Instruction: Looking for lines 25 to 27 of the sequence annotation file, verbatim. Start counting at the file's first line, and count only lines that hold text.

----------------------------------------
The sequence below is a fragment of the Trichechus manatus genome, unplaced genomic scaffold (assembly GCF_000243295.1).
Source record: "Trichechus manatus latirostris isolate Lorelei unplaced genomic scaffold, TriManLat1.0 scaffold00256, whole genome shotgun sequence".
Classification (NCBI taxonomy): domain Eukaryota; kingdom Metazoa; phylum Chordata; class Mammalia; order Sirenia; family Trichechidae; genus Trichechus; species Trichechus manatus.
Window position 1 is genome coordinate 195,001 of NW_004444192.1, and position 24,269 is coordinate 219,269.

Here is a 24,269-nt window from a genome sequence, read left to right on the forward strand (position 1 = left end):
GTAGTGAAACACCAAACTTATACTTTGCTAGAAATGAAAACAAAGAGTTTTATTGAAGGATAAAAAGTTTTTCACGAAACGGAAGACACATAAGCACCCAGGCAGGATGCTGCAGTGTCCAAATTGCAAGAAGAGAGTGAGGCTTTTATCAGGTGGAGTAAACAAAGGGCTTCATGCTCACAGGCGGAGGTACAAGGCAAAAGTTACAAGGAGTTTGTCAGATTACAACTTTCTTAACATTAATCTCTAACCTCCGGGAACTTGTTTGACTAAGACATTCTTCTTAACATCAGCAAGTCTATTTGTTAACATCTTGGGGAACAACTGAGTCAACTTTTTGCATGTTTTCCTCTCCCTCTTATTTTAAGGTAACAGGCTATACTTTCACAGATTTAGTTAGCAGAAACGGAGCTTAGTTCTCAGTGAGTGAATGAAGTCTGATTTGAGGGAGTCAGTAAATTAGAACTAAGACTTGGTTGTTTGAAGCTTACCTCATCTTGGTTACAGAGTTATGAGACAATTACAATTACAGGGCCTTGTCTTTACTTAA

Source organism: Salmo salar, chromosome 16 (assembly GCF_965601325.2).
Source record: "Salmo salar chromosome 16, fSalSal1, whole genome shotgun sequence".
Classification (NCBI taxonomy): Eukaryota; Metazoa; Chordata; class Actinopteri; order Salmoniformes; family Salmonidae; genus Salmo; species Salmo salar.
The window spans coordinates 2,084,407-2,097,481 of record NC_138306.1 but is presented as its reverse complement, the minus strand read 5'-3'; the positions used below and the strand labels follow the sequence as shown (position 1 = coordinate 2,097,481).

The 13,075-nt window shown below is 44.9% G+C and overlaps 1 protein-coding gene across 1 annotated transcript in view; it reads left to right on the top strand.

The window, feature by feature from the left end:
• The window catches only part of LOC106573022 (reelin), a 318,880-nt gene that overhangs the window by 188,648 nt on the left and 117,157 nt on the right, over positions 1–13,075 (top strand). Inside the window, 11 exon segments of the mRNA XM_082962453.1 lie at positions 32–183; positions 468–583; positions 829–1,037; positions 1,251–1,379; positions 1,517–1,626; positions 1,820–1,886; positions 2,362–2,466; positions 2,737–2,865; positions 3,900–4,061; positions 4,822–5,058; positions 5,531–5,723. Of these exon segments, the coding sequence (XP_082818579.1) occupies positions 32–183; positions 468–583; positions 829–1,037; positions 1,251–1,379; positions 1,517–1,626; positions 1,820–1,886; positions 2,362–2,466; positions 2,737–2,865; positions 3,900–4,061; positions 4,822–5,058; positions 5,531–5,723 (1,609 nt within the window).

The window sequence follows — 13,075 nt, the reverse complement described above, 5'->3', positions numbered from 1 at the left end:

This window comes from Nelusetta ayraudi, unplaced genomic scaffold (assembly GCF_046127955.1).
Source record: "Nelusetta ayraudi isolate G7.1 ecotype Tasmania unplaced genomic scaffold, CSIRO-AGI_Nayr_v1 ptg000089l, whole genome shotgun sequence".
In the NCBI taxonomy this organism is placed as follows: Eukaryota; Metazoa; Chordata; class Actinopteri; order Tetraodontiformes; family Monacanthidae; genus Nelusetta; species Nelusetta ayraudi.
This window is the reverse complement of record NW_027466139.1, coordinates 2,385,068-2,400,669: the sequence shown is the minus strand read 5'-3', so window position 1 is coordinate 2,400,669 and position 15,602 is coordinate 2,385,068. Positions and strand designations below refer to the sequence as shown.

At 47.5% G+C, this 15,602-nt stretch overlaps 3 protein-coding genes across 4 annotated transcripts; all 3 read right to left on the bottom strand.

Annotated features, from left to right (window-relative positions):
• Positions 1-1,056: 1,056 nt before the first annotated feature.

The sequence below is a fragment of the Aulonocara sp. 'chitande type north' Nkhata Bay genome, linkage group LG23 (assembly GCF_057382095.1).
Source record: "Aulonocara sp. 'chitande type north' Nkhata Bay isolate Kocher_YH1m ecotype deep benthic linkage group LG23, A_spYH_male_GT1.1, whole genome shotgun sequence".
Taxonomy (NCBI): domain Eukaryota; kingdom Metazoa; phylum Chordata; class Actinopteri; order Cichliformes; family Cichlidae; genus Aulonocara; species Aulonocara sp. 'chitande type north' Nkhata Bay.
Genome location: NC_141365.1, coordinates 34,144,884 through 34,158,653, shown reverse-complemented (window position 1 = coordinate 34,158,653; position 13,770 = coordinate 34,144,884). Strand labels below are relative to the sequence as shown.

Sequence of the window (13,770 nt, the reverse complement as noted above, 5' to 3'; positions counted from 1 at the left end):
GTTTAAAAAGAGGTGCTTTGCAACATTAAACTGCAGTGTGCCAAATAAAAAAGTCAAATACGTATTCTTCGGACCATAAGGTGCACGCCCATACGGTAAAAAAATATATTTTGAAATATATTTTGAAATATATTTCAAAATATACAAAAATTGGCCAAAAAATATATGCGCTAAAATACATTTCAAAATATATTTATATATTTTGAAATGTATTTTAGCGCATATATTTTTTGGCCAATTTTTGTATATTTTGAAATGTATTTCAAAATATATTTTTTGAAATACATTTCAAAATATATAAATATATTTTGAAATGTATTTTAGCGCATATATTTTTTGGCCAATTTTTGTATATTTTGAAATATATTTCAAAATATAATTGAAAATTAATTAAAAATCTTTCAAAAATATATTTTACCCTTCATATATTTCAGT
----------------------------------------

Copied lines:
Genome location: NC_141365.1, coordinates 34,144,884 through 34,158,653, shown reverse-complemented (window position 1 = coordinate 34,158,653; position 13,770 = coordinate 34,144,884). Strand labels below are relative to the sequence as shown.

Sequence of the window (13,770 nt, the reverse complement as noted above, 5' to 3'; positions counted from 1 at the left end):
GTTTAAAAAGAGGTGCTTTGCAACATTAAACTGCAGTGTGCCAAATAAAAAAGTCAAATACGTATTCTTCGGACCATAAGGTGCACGCCCATACGGTAAAAAAATATATTTTGAAATATATTTTGAAATATATTTCAAAATATACAAAAATTGGCCAAAAAATATATGCGCTAAAATACATTTCAAAATATATTTATATATTTTGAAATGTATTTTAGCGCATATATTTTTTGGCCAATTTTTGTATATTTTGAAATGTATTTCAAAATATATTTTTTGAAATACATTTCAAAATATATAAATATATTTTGAAATGTATTTTAGCGCATATATTTTTTGGCCAATTTTTGTATATTTTGAAATATATTTCAAAATATAATTGAAAATTAATTAAAAATCTTTCAAAAATATATTTTACCCTTCATATATTTCAGT